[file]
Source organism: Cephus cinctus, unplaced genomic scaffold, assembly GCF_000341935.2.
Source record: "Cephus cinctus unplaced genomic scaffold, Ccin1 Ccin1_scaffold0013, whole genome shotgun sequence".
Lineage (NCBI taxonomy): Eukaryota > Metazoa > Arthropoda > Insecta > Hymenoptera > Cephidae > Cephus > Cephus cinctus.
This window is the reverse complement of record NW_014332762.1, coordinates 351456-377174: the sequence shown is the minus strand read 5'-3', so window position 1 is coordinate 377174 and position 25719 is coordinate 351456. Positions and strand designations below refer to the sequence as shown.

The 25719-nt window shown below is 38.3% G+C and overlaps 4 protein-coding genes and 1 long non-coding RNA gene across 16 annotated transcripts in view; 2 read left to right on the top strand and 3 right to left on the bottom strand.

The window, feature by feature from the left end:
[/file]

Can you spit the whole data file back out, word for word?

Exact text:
Source organism: Cephus cinctus, unplaced genomic scaffold, assembly GCF_000341935.2.
Source record: "Cephus cinctus unplaced genomic scaffold, Ccin1 Ccin1_scaffold0013, whole genome shotgun sequence".
Lineage (NCBI taxonomy): Eukaryota > Metazoa > Arthropoda > Insecta > Hymenoptera > Cephidae > Cephus > Cephus cinctus.
This window is the reverse complement of record NW_014332762.1, coordinates 351456-377174: the sequence shown is the minus strand read 5'-3', so window position 1 is coordinate 377174 and position 25719 is coordinate 351456. Positions and strand designations below refer to the sequence as shown.

The 25719-nt window shown below is 38.3% G+C and overlaps 4 protein-coding genes and 1 long non-coding RNA gene across 16 annotated transcripts in view; 2 read left to right on the top strand and 3 right to left on the bottom strand.

The window, feature by feature from the left end: